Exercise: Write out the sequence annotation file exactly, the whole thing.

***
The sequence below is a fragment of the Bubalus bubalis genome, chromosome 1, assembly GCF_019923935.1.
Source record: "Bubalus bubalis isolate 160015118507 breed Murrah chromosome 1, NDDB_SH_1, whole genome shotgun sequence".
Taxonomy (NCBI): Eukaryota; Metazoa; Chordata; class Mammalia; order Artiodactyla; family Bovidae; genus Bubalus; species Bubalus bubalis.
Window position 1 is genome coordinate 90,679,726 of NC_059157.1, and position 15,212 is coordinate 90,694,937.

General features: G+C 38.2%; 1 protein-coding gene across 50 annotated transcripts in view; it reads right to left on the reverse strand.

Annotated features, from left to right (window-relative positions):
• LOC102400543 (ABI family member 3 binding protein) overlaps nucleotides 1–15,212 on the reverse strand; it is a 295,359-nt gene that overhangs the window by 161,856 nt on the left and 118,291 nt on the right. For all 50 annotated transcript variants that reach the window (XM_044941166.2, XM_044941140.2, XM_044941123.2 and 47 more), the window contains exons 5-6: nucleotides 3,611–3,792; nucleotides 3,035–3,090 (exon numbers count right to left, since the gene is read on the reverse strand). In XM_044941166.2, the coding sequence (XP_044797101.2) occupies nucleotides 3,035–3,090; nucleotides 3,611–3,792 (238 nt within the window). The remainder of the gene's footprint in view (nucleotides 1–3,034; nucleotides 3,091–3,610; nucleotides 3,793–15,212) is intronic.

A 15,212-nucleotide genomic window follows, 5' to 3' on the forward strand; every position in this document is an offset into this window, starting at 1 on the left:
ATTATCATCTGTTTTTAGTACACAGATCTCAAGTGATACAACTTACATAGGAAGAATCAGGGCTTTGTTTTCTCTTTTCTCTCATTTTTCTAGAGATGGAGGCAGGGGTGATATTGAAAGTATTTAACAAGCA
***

The sequence below is a fragment of the Bubalus bubalis genome, chromosome 1, assembly GCF_019923935.1.
Source record: "Bubalus bubalis isolate 160015118507 breed Murrah chromosome 1, NDDB_SH_1, whole genome shotgun sequence".
Taxonomy (NCBI): Eukaryota; Metazoa; Chordata; class Mammalia; order Artiodactyla; family Bovidae; genus Bubalus; species Bubalus bubalis.
Window position 1 is genome coordinate 90,679,726 of NC_059157.1, and position 15,212 is coordinate 90,694,937.

General features: G+C 38.2%; 1 protein-coding gene across 50 annotated transcripts in view; it reads right to left on the reverse strand.

Annotated features, from left to right (window-relative positions):
• LOC102400543 (ABI family member 3 binding protein) overlaps nucleotides 1–15,212 on the reverse strand; it is a 295,359-nt gene that overhangs the window by 161,856 nt on the left and 118,291 nt on the right. For all 50 annotated transcript variants that reach the window (XM_044941166.2, XM_044941140.2, XM_044941123.2 and 47 more), the window contains exons 5-6: nucleotides 3,611–3,792; nucleotides 3,035–3,090 (exon numbers count right to left, since the gene is read on the reverse strand). In XM_044941166.2, the coding sequence (XP_044797101.2) occupies nucleotides 3,035–3,090; nucleotides 3,611–3,792 (238 nt within the window). The remainder of the gene's footprint in view (nucleotides 1–3,034; nucleotides 3,091–3,610; nucleotides 3,793–15,212) is intronic.

A 15,212-nucleotide genomic window follows, 5' to 3' on the forward strand; every position in this document is an offset into this window, starting at 1 on the left:
ATTATCATCTGTTTTTAGTACACAGATCTCAAGTGATACAACTTACATAGGAAGAATCAGGGCTTTGTTTTCTCTTTTCTCTCATTTTTCTAGAGATGGAGGCAGGGGTGATATTGAAAGTATTTAACAAGCA